Starmer ditches key part of plan to change Labour leader selection rules

Keir Starmer has abandoned one of the most controversial aspects of his plans to change how the party selects its leaders, but will seek to bring in changes to significantly toughen selection of leadership candidates.

Starmer ditched plans to return to the electoral college after resistance from Labour party members and trade unions.

After late night talks with union bosses, the Guardian understands Starmer will agree to retain the one-member one-vote system but has proposed dramatically increasing the threshold for future leadership candidates to get on the ballot.

Candidates would need 25% of MPs to nominate them to reach the ballot that goes to members. The party will also abolish registered supporters and put a freeze date on membership prior to the start of any contest.

“The aim of the reforms was to ensure that leadership elections are not decided by people who have only joined with the express intention of backing a candidate and have no other relationship with the party,” one Labour source said.

The move, which is yet to be agreed by all trade unions, will be put to the ruling national executive committee on Saturday morning.

The Guardian understands Starmer has also agreed to look at how more trade union members can be given the vote in leadership elections, including those who pay the union’s political levy, which could give another 2.2 million people the right to vote in leadership elections.

Originally, Starmer proposed a return to the electoral college, which would give one-third of the vote to unions and a third to Labour MPs, with members making up the rest. On Saturday morning, a senior Labour source said the electoral college plan was “dead”.

The Labour deputy leader, Angela Rayner, said it was her understanding that the electoral college idea would not be discussed at the NEC meeting, and so would not be voted on by delegates at the party conference this weekend.

Asked whether Starmer’s proposals were likely to be voted on at conference, Rayner added: “Some will, some won’t, because that’s the natural rhythm of how conference works.”

Allies of Rayner have been furious that key announcements on workers’ rights during her media appearance on Saturday morning have been drowned out by relentless questions on internal warfare.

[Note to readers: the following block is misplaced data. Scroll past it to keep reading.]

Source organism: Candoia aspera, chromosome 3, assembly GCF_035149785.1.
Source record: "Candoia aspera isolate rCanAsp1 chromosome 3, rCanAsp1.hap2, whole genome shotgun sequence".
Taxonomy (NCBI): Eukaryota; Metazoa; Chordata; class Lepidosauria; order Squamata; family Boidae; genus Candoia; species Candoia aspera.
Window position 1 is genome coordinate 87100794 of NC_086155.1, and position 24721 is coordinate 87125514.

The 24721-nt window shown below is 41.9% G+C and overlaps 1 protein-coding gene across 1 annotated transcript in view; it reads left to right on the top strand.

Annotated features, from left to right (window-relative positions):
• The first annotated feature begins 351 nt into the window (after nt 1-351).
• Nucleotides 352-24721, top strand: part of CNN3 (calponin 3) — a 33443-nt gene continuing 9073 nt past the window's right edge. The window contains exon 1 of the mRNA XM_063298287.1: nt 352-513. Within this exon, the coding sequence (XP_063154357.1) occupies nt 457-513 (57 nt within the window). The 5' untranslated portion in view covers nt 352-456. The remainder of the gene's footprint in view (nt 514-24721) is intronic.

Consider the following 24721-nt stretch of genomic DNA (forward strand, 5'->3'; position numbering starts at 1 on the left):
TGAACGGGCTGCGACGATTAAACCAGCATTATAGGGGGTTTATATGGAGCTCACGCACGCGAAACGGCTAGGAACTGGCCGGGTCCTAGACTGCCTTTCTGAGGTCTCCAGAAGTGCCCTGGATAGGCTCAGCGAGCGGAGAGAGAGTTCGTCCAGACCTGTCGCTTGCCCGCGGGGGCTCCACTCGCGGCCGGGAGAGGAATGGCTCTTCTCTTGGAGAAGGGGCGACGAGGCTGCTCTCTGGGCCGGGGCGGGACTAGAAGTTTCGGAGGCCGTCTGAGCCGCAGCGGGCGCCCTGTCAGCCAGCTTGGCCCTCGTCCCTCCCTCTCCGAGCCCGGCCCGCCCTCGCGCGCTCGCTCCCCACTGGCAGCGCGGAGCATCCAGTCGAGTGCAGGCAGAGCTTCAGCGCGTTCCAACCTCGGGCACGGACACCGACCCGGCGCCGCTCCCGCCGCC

Starmer will also press for a change in the way the party selects its MPs, which has been promoted as a way to free MPs from having to fight lengthy re-selection processes before elections and allow them to focus on the voters.

Starmer pulled plans to put the proposals to a vote on Friday night to give time for more talks.

Trade union sources said Starmer had made an emollient speech to Tulo, the group that represents the Labour-supporting unions – but that none of the unions present had backed the original plans.

One source suggested Starmer had received a “mauling” for announcing the plans to drop the one-member-one-vote system to elect the party leader without consulting unions in advance.

A spokesperson for Starmer said: “The Labour leader will be putting a package of party reforms to the NEC that better connect us with working people and re-orient us toward the voters who can take us to power.”

Another source said: “Keir said on Tuesday it wasn’t a take-it-or-leave-it deal. That’s how we’ve approached it and we’re pleased with where we’ve ended up.”

Rayner, the shadow secretary of state for the future of work as well as Starmer’s number two, has privately made clear that she would like the conference to focus instead on attacking the government and setting out Labour’s offer to the country.

Others who had publicly expressed reticence at the proposed reforms included the London mayor, Sadiq Khan, the mayor of Greater Manchester, Andy Burnham, and the Scottish Labour leader, Anas Sarwar.

Rayner will set out plans at the party’s annual conference later on Saturday for fair pay agreements aimed at strengthening workers’ bargaining powers, particularly in sectors plagued by low pay and insecure contracts.

The policy, which echoes an approach recently adopted in New Zealand, would introduce government-backed negotiations between unions and employers across an entire sector, rather than firm by firm. These would set minimum pay rates and basic conditions, which would then become a mandatory “floor” across the sector.

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